Why You Should Exercise Caution When You Are Reading Research Studies/Reports


We are always reading articles that quote statistics from various studies conducted by well-known research companies. For those of who have ever taken an introduction to market research course, it’s obvious that you should exercise caution when you are reading research studies and reports.

The gist? Garbage in, garbage out. A lot of the studies either lack a proper set of controls, or just choose research candidates who aren’t representative of the “population” that they are trying to extrapolate to, or worse yet, they simply selectively report statistics that make their article look favourable.

This brings me to the article that inspired this post. A VentureBeat article says that Tumblr’s value to advertisers [is] undervalued by as much as 450%. This is definitely an interesting statistic, since there were a few behaviors I noticed in my own social media engagement (and in the report charts) that made me question that statistic. 

  1. I have made the switch from Tumblr to Pinterest. I strongly believe that Pinterest is an improved version of Tumblr on steroids, allowing a user to consume 8 visually appealing “posts” on one page (not to mention the infinite scrolling which keeps me stuck to my laptop for hours on end).
  2. They say Tumblr is a HUGE influence on eventual purchases. From the chart provided, it seems like the current statistics show otherwise, where Tumblr’s first and last click (meaning the first time a user is aware of the product and the last click is the one that leads to the purchase of the product) trails behind those of Facebook, Twitter, and Pinterest. So is this report merely speculation? 

Do any of you use Tumblr (or have used it)? Do you still use it or have you switched?  Do you think it is being as drastically undervalued as the research claims?


Do they know who you are?


Have you ever wondered that?

If you are fantastic in the retail industry, do you think people outside of the industry would know?

So what happens when you want to break into the industry?

Case in point. One of my clients is trying to break into a new industry and reach a new demographic they have never done business with. When you look at their brand within their own industry, they are one of the leading brands; however, when you take a skip and a hop outside of their industry, I can confidently say that less than 5% of people in the new target market would know their brand or have any brand recall.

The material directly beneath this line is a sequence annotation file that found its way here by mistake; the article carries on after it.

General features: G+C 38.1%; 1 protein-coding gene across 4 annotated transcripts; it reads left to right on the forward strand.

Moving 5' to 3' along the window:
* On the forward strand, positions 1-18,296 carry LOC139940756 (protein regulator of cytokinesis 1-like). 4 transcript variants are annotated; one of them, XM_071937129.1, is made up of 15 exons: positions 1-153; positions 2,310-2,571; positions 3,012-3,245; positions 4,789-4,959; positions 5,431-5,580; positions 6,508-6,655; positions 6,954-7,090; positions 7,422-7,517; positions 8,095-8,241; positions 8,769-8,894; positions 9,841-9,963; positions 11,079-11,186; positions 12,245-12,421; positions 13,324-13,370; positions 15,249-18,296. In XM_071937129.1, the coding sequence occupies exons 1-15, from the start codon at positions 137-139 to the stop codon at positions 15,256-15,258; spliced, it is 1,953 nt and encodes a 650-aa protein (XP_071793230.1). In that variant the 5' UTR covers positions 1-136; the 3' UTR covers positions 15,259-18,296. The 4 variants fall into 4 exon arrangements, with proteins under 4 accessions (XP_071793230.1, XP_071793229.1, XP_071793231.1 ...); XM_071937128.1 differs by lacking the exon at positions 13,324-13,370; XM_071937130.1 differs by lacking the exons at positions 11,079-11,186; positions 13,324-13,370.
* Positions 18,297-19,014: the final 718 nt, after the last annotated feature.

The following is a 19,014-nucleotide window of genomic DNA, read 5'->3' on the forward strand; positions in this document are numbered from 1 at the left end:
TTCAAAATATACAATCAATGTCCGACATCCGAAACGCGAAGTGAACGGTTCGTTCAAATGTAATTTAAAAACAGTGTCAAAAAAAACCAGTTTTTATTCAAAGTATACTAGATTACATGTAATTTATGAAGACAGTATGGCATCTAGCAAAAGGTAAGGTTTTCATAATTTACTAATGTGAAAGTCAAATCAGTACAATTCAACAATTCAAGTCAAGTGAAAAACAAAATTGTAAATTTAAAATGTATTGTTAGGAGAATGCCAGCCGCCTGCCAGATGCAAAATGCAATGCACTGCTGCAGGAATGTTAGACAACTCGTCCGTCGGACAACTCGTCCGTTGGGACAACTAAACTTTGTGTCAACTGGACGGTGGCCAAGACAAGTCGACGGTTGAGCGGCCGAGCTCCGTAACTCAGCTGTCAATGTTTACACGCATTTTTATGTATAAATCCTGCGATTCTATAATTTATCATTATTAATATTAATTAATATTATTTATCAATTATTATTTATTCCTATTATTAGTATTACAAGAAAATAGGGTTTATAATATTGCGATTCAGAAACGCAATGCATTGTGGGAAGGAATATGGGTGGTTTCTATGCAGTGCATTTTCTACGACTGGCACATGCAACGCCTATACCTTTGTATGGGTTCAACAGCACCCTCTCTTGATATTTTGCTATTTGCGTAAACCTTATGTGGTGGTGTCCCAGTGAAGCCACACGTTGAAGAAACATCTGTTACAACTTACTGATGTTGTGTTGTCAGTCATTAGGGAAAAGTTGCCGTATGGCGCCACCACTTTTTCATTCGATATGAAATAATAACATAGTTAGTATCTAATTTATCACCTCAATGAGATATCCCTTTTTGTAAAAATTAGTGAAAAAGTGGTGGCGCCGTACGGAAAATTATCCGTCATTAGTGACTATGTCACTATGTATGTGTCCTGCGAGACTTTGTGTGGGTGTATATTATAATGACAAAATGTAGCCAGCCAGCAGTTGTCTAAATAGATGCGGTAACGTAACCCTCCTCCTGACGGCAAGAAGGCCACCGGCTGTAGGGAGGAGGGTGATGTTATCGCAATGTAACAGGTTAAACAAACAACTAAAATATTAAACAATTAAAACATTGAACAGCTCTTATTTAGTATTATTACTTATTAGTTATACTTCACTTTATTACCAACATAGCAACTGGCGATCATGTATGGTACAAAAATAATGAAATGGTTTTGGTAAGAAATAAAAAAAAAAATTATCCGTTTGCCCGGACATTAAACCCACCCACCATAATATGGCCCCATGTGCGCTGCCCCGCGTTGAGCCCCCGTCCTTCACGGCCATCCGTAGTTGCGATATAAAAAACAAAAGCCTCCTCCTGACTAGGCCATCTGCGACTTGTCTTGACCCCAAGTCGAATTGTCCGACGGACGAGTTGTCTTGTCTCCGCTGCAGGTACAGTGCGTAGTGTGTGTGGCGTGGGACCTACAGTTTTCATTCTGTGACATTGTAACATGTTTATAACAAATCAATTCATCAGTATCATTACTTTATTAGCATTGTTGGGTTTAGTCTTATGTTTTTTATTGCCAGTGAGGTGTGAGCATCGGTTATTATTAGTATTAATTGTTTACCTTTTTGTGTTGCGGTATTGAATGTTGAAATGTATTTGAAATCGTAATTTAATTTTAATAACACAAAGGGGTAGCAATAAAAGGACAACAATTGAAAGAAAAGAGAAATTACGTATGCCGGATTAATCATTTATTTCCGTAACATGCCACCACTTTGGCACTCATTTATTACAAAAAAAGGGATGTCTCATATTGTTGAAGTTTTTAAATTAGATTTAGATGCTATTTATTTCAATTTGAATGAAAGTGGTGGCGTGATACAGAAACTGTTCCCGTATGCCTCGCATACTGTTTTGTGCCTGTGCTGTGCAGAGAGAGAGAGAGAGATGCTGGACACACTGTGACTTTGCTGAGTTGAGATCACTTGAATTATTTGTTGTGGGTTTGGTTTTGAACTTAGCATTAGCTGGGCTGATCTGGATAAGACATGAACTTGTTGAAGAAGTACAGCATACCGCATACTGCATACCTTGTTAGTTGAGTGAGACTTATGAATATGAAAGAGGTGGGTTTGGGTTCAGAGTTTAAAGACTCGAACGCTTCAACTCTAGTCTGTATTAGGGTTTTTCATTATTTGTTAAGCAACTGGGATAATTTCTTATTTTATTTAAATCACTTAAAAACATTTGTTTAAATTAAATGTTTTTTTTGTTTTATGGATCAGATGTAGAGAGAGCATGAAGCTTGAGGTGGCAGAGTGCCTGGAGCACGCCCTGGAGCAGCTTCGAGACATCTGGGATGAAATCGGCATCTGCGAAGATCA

So what needs to be done when you want the attention of this new target market?

My client’s solution. Slap their brand on marketing collateral, post it everywhere.

My (proposed) solution. Have our brand logo and tagline on the marketing collateral in addition to having content that describes concrete achievements in our industry and how it’s relevant to the new target market.

Unfortunately the client proceeded without integrating my suggestions and it comes as no surprise that the initiative has been faced with mediocre results. I am not saying that by integrating my suggestions the initiative would have been stellar, but definitely it would have helped to better define who we are in the eyes of the new target market.

So before you throw yourself (and your brand) into a new market, stop and think, do they already know who you are? If they don’t, make sure to give them a reason to remember you.

Make Your Work Jaw-Dropping Good


I had to pause my workday when I saw the Valentino SS 2014 collection. It’s jaw-dropping, amazing, risk-taking and ultimately paid off in a big way. 

As I was making my way through each photo, I uttered words of disbelief (euphemism for involuntary profanity) and felt my eyes widen and jaw drop at some fantastic pieces. If you can make your work this good, jaw-dropping good, then rest assured you will succeed, in a big way. So make that your standard – jaw-dropping good.

If You Don’t Love Your Job – Please Quit


If you don’t love your job, please quit.

For owners/bosses – if you sense that your employees hate working here, please fire them. 

The benefit is that they can move on to find a better job. The bigger benefit is that you can move on to finding an employee who won’t lower your customer service standards. Think about it, if they hate their job, it will reflect on a daily basis when they are interacting with YOUR customers, who ultimately pays the bills (AND their salaries).

  1. Customer service problem? Who cares about you. I hate my job anyway. 
  2. Your food is late for half an hour? Well. I guess you’ll just have to wait.
  3. OH. Where is my 18% tip? (Goes through every server’s head even when they provide bad service.)

Case in point. I was at the The Metropolitan Museum of Art looking for a quick bite so I can continue my tour. We were promptly seated and I signaled for a server to take our order. The waitress, or at least what she appeared to be, according to me, was circling around on her feet in the same area with her head down (she must be enjoying her job don’t you think?)

She catches me out of the corner of her eye. Now, the usual response would be “I’ll get you your server right away”. The actual response was “THAT’S your server. I’M NOT a server.” She then left me to wave down my server as she continued circling in the same spot. Great location. Great art. You know what? The bad experience I had at the restaurant cancelled out the rest of the great experience I had at the museum, because whenever I talk about the museum now, I will unconsciously bring up this poor experience to my friends as well. 

Do you want the above scenarios to be daily occurrences in YOUR business? If not, I would suggest that you send them on their way.